I know it’s not just me that’s finding it increasingly difficult to get a buzz from beauty right now. This site was started 8.5 years ago and I spent the previous decade writing about beauty. I have never got tired of it until now. Yes, I said it out loud. I definitely have beauty fatigue.
While social media has brought the beauty industry untold bounty in terms of exposure and sales, it’s also contributed to the current feeling of overkill. Instagram, Snapchat, Pinterest, Blogs, Vlogs – they all tell a beauty story, but it’s the same story time and time again. And, now that nobody has much more concentration than a flea, thanks to a surfeit of information that our under-evolved brains cannot drill down to anything other than noise, we’re not digesting beauty information in the same way. If brains could evolve as often as iPhones, we’d be fine. But they don’t.
Big brands, that start their beauty story writing years in advance (spring 2018 is probably on the production line right now), are falling behind in terms of speed, bringing out predictable range after predictable range. It’s left to the smaller brands, with shorter and more versatile lead times, to lead and develop trends with the behemoths playing catch up.
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Looking at what happened to nails as a good example, we can go back only a few years to when there was a nail frenzy. Nails overtook lipstick in sales terms and we literally could not get enough of textures, nail art and meticulous manicures. But, while the nail trend came in like a lion, it left like a lamb just as quickly with no particular industry prediction that it would. We just saw too much and it just drizzled away.
Anyone on social media writing about beauty in whatever way acts as a beauty industry early warning system – if we’re over it, then the chances are that the consumer will be over it pretty sharpish, too. With nails, we (socials) stopped showing painstakingly perfect manis, we realised that showing every colour from every new collection on all of our nails was an ask too far – I spent hours and hours showing nail colours, as did many of us. It’s now rare that someone will take the time to do that anymore and particularly for a mainstream brand. Indis at least are able to gather a very loyal following who are prepared to put in the effort – big brands, with all of the expectation and none of the appreciation, are less likely to garner that loyalty.
There are collections coming up from bigger brands that this time last year I would have been all over like a rash – this year, there are several that I literally cannot muster a word for. And, it’s a very deep disservice to readers to pretend I can.. nobody needs to read hollow words. I can’t bring it for the Victoria Beckham range which looks like a blend of Estee Lauder and same old Tom Ford. I can’t muster it this time around for NARs (for many reasons actually) and if I see one more BB cream arriving at this late stage, you will hear my scream from London all the way in NYC.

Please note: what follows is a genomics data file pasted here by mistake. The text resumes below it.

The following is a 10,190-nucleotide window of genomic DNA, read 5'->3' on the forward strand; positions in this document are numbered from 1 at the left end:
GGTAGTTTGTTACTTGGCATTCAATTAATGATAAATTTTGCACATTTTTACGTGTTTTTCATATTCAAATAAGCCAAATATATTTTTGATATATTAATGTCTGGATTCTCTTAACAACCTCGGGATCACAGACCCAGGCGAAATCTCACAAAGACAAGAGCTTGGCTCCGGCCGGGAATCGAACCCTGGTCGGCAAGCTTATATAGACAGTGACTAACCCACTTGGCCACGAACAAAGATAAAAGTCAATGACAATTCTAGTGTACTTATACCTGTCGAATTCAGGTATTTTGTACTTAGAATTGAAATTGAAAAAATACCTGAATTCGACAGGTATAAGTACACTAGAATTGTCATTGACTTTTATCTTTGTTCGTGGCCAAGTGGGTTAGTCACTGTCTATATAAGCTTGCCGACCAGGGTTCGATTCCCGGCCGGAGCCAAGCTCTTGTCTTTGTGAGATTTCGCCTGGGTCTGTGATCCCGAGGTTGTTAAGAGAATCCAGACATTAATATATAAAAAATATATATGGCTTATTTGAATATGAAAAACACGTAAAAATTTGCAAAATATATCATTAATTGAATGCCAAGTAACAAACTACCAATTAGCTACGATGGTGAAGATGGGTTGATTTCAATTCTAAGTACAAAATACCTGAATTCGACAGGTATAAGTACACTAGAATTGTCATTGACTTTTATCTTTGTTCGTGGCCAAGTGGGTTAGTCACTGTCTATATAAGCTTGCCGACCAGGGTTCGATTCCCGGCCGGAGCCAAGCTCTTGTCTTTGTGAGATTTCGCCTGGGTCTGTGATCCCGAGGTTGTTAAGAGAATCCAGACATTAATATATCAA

Beauty fatigue is another evolution of the industry – brands wanted too much from too many and didn’t quite keep up with the things that they had to do to perpetuate interest, which is innovate, excite and appreciate. You cannot, as a brand, push out the same old things and expect the same level of excitement as you’ve enjoyed time after time. It’s not going to happen anymore. The ‘mood of the internet’ is a strange thing, but it exists, only evident usually if you’re on it 24/7 which is anyone working in social media. If we – the bridges between brands and consumers – are struggling to find different ways to sing the same song, that will trickle down to the consumer in the same way we trickled everything up (if indeed you can actually trickle upwards – perhaps not!).
I adore writing about beauty and I can’t see that stopping anytime soon, but I’m filtering differently. I don’t dash to a launch as though my life depends upon it – the sense of urgency has mostly disappeared completely and I can wait. My site is a mix anyway of news, reviews and just plain old views but I don’t feel a big pressure coming from readers to be first at a new launch or in a big rush (and I used to, so that’s a little seed of change coming from consumers actively interested in beauty and it tells me that there is certainly at least a whisper of consumer beauty fatigue) to do a same day turnaround. In certain circumstances, I am happy to do it and will, but very, very much less than before. And, I’m not the only one that feels this way.
There is are several huge positives to all of this – the first is that there is much less pressure and a less pressured blogger is a more considered blogger, with What brands think of me as a blogger matters less to me every single day although obviously I don’t feel that way for readers – that really would be the time to hang up my lipsticks!
There are plenty of blogs/vlogs expanding away from beauty and further into lifestyle where the remit is wider and content is more easily broken up – I think that’s possibly the future of beauty blogs; expansion and content diversification. Something has to change, anyway. Things aren’t going to stay the same.
So, if you’re a blogger/vlogger/instagrammer, are you feeling it, this fatigue? And as consumers and readers – are you feeling the fatigue, too? Do you never want to see a nude eyeshadow again in your life? It’s going to be all of the awkward if it’s just me, so please do leave your comments. I’d love to know what you think.
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